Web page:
Skip to main content

Iranian rail workers occupy rail headquarters

IRANIAN rail workers are occupying a railway building in the north-western city of Tabriz during strike action demanding the payment of withheld wages and union recognition.

Maintenance workers in Azerbaijan province, who have not been paid since April, refused to start work on Thursday, having stayed in the railway’s offices overnight. 

They continued their protest yesterday against non-payment of wages, the lowering of the skill index rating for their work and a lack of effective mechanisms to respond to their workplace concerns and demands.  

The Railway Development Company covers the design and construction of Iran’s rail infrastructure, including stations, signalling and communication systems, as well as its repair, maintenance and continued management.

According to an Iranian Labour News Agency report, workers at the maintenance department of the company occupied the railway station regional headquarters in Tabriz on Wednesday.

They are demanding payment of outstanding wages and for management to address their grievances and demands.

One of the workers explained: “We are contract workers. Due to the severity of our jobs, our insurance is undertaken from day one. However, the insurance payment by the employer is inadequate and doesn’t reflect the severity of our tasks.

“The employers have reduced the severity index of our job from 10 to seven. This has a direct impact on the amount the company pays towards insurance for workers.”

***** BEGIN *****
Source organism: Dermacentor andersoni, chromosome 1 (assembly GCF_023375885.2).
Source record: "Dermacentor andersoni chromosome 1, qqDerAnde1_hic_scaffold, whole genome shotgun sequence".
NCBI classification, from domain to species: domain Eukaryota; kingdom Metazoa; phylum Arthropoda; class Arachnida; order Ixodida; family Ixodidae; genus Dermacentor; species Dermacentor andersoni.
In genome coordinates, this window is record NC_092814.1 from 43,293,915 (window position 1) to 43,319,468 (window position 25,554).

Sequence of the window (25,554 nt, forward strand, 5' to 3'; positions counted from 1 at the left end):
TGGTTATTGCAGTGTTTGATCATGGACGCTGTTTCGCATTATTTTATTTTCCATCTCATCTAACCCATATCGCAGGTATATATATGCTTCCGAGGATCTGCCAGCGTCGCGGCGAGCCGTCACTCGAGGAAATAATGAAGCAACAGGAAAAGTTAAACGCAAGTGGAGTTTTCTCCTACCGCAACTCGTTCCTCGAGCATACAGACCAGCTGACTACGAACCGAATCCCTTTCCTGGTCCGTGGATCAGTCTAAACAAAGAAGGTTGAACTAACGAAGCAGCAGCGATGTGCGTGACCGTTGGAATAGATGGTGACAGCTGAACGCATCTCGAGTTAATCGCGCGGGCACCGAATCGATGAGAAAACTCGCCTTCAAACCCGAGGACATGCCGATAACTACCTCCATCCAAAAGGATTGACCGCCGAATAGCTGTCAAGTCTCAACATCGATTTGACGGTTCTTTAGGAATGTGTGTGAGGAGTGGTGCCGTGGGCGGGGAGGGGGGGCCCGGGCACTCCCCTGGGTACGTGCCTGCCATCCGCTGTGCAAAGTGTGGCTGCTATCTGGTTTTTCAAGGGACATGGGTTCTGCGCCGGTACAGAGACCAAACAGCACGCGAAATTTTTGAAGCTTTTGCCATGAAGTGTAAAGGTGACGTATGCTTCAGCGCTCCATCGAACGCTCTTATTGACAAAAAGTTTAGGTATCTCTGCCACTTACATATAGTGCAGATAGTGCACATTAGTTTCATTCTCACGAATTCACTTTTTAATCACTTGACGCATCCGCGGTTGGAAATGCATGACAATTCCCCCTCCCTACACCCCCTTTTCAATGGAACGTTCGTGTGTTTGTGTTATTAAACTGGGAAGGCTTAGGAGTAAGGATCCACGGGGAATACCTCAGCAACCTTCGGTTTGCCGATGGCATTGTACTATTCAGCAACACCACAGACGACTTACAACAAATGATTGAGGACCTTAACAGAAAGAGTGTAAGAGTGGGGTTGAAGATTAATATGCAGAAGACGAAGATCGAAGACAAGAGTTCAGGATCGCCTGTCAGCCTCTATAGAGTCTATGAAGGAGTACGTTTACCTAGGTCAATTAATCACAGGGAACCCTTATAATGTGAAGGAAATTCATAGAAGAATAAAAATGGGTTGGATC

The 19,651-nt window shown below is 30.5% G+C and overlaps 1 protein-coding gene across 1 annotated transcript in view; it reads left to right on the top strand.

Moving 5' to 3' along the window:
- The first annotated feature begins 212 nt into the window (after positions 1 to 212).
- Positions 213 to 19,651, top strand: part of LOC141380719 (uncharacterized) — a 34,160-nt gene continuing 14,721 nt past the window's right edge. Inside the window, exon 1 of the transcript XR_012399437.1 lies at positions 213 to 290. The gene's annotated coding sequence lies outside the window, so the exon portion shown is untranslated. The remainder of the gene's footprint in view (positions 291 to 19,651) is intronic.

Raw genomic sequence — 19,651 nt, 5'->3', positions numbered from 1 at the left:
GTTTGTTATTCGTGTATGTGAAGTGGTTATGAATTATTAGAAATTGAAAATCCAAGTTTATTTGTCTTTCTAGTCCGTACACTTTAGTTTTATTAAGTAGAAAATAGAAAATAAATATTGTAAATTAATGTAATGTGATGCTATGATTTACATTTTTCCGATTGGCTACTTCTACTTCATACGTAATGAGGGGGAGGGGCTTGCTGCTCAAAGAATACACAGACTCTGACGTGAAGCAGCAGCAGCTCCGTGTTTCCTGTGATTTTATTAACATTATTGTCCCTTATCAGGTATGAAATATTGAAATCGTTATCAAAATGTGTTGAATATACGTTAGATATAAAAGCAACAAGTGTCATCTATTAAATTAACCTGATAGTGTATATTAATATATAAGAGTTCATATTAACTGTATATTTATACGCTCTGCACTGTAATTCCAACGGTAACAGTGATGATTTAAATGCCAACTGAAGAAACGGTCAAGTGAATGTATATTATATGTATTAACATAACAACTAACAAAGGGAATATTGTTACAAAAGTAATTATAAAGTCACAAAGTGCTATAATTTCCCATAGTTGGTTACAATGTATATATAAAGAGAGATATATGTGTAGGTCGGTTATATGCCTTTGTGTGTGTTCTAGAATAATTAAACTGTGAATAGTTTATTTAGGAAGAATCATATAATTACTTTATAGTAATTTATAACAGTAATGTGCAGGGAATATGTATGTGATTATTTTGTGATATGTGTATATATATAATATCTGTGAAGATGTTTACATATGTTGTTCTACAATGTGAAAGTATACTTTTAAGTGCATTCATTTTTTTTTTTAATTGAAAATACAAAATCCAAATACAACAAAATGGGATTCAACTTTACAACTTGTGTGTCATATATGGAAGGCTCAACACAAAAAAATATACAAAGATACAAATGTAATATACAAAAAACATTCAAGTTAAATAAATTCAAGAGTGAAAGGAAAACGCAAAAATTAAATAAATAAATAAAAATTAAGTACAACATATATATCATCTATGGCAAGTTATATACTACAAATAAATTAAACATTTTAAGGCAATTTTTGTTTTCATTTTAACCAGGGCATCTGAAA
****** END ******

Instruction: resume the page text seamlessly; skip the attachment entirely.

Most rail workers in Azerbaijan province have been agency staff for about a decade. They have taken their grievances to the authorities in Tehran, but have not been paid since April.

Navid Shomali, international secretary of the communist Tudeh Party of Iran, told the Star that the action was just one example of the situation in many Iranian workplaces.

“The regime considers the trade unions illegal and only allows tame and pro-management Islamic labour councils in order to enforce control over the workplaces. 

“However, the economic crisis resulting from the failed policies of the regime has meant that workers are increasingly turning to strikes, protests and the downing of their tools. 

“In recent months, there have been reports of nearly 500 mass industrial actions in Iran, covering various sectors of the manufacturing industries.”

Strikes are illegal in Iran, but the Tudeh Party called on workers to join “independent and genuine trade unions” and demanded that the government implement international labour conventions.


We're a reader-owned co-operative, which means you can become part of the paper too by buying shares in the People’s Press Printing Society.



Become a supporter

Fighting fund

You've Raised:£ 10,282
We need:£ 7,718
11 Days remaining
Donate today